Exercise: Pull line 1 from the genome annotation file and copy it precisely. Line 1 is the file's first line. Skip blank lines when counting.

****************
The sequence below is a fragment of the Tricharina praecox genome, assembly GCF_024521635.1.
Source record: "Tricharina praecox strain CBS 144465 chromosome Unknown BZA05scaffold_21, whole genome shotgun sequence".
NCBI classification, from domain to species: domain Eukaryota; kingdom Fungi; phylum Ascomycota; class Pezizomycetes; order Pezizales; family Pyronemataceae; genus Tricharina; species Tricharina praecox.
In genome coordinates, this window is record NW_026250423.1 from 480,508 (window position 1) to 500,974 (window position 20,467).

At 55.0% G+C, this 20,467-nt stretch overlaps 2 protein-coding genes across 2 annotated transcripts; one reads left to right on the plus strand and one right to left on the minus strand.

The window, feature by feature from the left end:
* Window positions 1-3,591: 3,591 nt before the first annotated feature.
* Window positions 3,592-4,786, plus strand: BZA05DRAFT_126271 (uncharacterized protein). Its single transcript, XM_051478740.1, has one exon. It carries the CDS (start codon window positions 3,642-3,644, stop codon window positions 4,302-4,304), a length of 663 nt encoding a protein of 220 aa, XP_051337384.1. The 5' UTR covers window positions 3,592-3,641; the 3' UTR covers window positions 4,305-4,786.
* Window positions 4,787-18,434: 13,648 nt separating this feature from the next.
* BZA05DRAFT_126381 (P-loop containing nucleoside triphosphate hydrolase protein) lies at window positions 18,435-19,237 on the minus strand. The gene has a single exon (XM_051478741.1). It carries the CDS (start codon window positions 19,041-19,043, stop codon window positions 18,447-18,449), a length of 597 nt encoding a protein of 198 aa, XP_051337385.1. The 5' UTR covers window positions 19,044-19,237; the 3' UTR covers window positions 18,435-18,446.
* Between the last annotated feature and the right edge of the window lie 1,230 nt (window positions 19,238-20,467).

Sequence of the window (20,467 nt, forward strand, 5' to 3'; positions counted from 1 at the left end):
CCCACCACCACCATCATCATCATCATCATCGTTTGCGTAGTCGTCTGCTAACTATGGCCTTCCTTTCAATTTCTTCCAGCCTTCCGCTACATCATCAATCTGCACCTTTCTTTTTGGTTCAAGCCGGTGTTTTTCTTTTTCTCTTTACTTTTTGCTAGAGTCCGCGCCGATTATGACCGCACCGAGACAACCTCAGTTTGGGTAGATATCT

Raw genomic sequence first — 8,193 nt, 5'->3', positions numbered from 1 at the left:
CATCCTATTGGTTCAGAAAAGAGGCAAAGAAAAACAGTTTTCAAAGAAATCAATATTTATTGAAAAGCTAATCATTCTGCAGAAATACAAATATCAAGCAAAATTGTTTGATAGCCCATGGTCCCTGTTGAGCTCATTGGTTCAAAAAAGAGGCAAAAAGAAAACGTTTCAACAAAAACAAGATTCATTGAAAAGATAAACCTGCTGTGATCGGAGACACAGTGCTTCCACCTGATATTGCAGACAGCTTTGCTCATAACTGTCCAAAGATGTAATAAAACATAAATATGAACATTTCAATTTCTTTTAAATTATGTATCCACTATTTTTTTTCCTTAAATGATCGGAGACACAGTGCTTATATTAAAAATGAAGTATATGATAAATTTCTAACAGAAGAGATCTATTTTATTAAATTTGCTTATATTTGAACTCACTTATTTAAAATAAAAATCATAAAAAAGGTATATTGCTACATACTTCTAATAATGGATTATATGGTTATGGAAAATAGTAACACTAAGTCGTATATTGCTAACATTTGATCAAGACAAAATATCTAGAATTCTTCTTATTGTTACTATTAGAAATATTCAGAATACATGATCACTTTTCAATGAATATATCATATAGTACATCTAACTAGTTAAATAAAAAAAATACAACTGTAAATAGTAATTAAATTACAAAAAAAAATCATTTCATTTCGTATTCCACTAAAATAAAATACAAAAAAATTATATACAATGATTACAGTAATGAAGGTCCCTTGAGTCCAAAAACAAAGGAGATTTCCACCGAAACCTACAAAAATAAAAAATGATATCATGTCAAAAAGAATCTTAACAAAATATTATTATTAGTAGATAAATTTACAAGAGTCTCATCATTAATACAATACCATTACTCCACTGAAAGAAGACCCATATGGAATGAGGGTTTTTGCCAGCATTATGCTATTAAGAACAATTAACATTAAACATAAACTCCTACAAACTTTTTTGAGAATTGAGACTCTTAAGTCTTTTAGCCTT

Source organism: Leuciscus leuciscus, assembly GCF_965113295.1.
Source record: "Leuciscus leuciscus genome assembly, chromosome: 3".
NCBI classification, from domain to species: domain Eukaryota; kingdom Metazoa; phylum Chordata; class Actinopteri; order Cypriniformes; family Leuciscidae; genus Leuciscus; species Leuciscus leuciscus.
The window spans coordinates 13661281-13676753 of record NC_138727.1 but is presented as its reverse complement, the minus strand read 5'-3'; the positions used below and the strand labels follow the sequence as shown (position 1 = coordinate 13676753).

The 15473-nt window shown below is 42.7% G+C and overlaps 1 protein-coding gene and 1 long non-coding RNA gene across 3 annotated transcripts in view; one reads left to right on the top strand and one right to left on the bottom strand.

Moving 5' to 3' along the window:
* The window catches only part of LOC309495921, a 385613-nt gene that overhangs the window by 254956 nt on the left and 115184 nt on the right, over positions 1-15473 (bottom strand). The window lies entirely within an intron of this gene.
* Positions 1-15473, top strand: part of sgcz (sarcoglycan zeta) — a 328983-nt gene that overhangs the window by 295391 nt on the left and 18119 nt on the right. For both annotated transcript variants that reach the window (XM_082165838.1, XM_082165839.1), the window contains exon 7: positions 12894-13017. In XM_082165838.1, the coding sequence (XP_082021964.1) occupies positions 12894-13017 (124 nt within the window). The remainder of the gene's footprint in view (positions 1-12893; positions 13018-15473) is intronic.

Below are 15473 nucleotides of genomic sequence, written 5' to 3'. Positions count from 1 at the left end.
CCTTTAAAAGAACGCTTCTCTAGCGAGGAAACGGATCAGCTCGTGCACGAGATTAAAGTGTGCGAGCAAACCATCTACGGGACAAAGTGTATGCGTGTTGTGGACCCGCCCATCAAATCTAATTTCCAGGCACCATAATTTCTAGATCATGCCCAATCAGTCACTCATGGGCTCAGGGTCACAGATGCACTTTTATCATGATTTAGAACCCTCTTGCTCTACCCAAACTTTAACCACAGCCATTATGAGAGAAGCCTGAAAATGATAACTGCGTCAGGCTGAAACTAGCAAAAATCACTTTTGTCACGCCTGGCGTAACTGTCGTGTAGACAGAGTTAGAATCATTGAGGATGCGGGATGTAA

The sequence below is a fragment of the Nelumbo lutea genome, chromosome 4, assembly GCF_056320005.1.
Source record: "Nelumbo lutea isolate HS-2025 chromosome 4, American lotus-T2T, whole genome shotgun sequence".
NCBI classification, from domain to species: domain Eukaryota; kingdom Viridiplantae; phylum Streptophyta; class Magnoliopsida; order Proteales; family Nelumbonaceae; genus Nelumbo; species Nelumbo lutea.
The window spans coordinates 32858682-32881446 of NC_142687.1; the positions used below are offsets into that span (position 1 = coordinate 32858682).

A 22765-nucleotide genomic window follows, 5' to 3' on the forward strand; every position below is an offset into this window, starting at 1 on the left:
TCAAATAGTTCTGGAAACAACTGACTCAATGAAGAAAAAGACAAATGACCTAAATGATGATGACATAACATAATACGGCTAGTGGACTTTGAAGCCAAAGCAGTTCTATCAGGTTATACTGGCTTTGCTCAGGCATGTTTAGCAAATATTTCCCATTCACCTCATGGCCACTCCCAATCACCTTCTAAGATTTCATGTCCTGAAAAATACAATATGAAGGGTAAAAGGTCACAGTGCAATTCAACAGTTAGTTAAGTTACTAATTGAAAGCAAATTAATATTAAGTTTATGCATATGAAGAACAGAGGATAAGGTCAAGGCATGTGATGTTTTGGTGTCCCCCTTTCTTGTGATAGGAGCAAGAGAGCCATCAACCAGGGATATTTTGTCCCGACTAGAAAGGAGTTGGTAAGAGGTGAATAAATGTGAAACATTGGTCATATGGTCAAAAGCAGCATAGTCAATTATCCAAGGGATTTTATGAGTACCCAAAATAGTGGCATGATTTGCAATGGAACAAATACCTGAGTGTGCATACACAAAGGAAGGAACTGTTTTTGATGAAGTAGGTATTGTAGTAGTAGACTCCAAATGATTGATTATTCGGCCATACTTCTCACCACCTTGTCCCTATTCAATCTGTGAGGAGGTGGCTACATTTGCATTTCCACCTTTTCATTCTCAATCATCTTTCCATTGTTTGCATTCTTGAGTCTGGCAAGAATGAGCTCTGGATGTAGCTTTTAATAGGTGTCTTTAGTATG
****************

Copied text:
The sequence below is a fragment of the Tricharina praecox genome, assembly GCF_024521635.1.